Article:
Is a teacher and scholar famous in China but little know outside of China and Taiwan. He has written over 30 books, which have sold literally tens of millions of copies in China. Master Nan just finished a new interpretation of one of the two Confucian classics, "The Great Learning." This essay, originally written by Confucius’ grandson 2400 hundred years ago has been a mainstay of Chinese culture ever since.

Bill Isaacs

William Isaacs is Founder and President of Dialogos, a leadership consulting and strategy development firm based in Cambridge, MA. He co-founded the Organizational Learning Center at MIT and is a Senior Lecturer at MIT’s Sloan School of Management.

Joseph Jaworski

Has devoted much of his life to the study and practice of leadership development. He began his professional career as an attorney, specializing in domestic and international litigation. By 1980, Jaworski had resigned from all of these activities to found the American Leadership Forum, a non-governmental agency responsible for developing collaborative leadership.

Hans Joas

He is Professor of Sociology at the Free University of Berlin and the University of Chicago, where he also belongs to the Committee on Social Thought. He is a member of the Berlin-Brandenburg Academy of Sciences. He is author of G. H. Mead: A Contemporary Re-examination of His Thought; Pragmatism and Social Theory ; The Creativity of Action; and The Genesis of Values.

Thomas Johnson

Holds the Retzlaff Chair in Quality Management in the School of Business Administration at Portland State University in Portland, Oregon. He has practiced, taught, and written extensively in the fields of economic/business history, management accounting, and quality management and has served on the editorial boards of various organization.

Michael Jung

Founded and led the Vienna Office and the European Leadership and Organization Practice. Over the last years, he has pursued a research program to understand the fundamental structures and dynamics of organizations. A Special Initiative — "The Architecture of Organizational Performance" - defined a new view on the determinants of organizational development.

John Kao

Founded The Idea Factory in San Francisco (which has expanded to Europe and Asia). The Idea Factory’s clients include Nissan, PricewaterhouseCoopers, Royal Dutch/Shell Group, and United Parcel Service. In 1999 Kao bought London’s Ealing Studios with plans to turn it into a new digital studio. Kao’s evolving vision is to build an innovation keiretsu, which he describes in the interview.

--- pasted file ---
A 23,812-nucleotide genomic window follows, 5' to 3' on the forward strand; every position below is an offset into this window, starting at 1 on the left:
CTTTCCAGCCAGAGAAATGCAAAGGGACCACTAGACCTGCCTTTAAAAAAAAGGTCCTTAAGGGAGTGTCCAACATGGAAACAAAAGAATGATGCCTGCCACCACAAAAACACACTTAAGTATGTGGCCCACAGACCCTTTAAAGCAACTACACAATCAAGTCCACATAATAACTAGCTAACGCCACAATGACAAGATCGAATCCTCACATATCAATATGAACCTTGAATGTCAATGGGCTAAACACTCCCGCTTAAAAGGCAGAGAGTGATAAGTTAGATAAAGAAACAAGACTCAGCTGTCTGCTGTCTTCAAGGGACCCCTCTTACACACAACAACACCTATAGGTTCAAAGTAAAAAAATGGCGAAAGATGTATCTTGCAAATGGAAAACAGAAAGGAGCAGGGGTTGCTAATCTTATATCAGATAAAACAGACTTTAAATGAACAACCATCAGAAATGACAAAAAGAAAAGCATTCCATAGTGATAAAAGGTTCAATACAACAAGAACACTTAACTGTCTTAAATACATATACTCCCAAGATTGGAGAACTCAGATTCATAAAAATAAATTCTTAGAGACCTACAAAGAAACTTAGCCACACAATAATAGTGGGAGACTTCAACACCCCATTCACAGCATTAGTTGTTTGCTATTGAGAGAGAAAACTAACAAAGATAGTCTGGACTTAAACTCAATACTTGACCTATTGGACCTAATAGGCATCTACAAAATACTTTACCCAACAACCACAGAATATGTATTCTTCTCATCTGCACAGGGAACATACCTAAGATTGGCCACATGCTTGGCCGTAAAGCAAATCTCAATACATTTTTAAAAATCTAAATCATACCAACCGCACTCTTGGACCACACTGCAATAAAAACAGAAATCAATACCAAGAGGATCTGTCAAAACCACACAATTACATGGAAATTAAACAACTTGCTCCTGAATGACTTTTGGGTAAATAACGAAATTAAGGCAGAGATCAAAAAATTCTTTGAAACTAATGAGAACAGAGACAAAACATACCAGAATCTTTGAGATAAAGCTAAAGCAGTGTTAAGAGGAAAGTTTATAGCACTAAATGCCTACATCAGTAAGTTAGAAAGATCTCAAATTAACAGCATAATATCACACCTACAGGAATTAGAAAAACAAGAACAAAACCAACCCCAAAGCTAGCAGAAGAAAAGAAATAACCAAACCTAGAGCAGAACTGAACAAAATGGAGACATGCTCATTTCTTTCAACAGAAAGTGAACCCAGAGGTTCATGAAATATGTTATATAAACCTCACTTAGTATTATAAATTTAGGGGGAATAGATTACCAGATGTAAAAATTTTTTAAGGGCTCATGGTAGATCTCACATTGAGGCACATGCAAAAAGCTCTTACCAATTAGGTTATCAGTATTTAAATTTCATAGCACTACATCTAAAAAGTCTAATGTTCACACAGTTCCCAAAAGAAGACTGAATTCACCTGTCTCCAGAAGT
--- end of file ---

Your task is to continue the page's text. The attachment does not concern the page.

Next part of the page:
Robert Kegan

Is a Professor in the Harvard Graduate School of Education and soon to be named the first Professor of Adult Learning and Professional Development. He is the educational chair of Harvard’s Institute for Management and Leadership in Education and is co-director of a joint program with the Harvard Medical School to bring principles of adult learning to the reform of medical education.

Khoo Boon Hu

Tan Sri Khoo Boon Hui born in 1954 in Singapore, is the Senior Deputy Secretary of the Ministry of Home Affairs. Mr Khoo Boon Hui served as President of INTERPOL from 2008 to 2012, when he was succeeded by Mireille Balestrazzi. He was formerly the Commissioner of the Singapore Police from July 1997 to January 2010.

Thomas Malone

Founder and director of the MIT Center for Coordination Science and was one of the two founding co-directors of the MIT Initiative on "Inventing the Organizations of the 21st Century." Professor Malone's research focuses on how new organizations can be designed to take advantage of the possibilities provided by information technology.

Ikujiro Nonaka

Professor of Knowledge at the Haas School of Business, UC Berkeley, and a professor at the Graduate School of International Corporate Strategy at Hitotsubashi University in Tokyo. He also is the Visiting Dean of the Center for Knowledge and Innovation Research at the Helsinki School of Economics and Business Administration and the founding dean of the Graduate School of Knowledge Science at Japan Advanced Institute of Science and Technology.

Ryosuke Ohashi